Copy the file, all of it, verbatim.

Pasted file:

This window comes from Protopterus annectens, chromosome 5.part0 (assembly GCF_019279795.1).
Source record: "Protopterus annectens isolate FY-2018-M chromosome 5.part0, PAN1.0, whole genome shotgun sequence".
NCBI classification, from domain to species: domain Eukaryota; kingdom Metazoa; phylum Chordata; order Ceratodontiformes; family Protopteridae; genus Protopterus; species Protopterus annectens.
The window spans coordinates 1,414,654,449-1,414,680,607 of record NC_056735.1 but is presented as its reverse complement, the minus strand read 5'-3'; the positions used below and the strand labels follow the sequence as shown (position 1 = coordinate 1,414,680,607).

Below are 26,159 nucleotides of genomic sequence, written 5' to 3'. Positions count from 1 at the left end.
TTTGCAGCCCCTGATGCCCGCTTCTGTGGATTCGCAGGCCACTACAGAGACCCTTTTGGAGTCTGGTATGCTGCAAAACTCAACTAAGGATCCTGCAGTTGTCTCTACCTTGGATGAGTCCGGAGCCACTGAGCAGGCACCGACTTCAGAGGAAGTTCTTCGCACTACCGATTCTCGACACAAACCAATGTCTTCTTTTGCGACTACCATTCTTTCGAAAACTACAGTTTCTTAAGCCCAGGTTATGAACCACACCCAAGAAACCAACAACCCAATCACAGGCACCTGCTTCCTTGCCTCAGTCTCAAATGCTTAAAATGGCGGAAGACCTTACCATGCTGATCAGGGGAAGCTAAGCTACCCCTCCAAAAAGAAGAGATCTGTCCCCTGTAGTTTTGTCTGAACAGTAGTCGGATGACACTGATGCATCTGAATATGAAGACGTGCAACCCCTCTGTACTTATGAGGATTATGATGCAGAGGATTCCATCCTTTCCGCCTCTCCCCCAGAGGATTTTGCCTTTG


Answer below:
This window comes from Protopterus annectens, chromosome 5.part0 (assembly GCF_019279795.1).
Source record: "Protopterus annectens isolate FY-2018-M chromosome 5.part0, PAN1.0, whole genome shotgun sequence".
NCBI classification, from domain to species: domain Eukaryota; kingdom Metazoa; phylum Chordata; order Ceratodontiformes; family Protopteridae; genus Protopterus; species Protopterus annectens.
The window spans coordinates 1,414,654,449-1,414,680,607 of record NC_056735.1 but is presented as its reverse complement, the minus strand read 5'-3'; the positions used below and the strand labels follow the sequence as shown (position 1 = coordinate 1,414,680,607).

Below are 26,159 nucleotides of genomic sequence, written 5' to 3'. Positions count from 1 at the left end.
TTTGCAGCCCCTGATGCCCGCTTCTGTGGATTCGCAGGCCACTACAGAGACCCTTTTGGAGTCTGGTATGCTGCAAAACTCAACTAAGGATCCTGCAGTTGTCTCTACCTTGGATGAGTCCGGAGCCACTGAGCAGGCACCGACTTCAGAGGAAGTTCTTCGCACTACCGATTCTCGACACAAACCAATGTCTTCTTTTGCGACTACCATTCTTTCGAAAACTACAGTTTCTTAAGCCCAGGTTATGAACCACACCCAAGAAACCAACAACCCAATCACAGGCACCTGCTTCCTTGCCTCAGTCTCAAATGCTTAAAATGGCGGAAGACCTTACCATGCTGATCAGGGGAAGCTAAGCTACCCCTCCAAAAAGAAGAGATCTGTCCCCTGTAGTTTTGTCTGAACAGTAGTCGGATGACACTGATGCATCTGAATATGAAGACGTGCAACCCCTCTGTACTTATGAGGATTATGATGCAGAGGATTCCATCCTTTCCGCCTCTCCCCCAGAGGATTTTGCCTTTG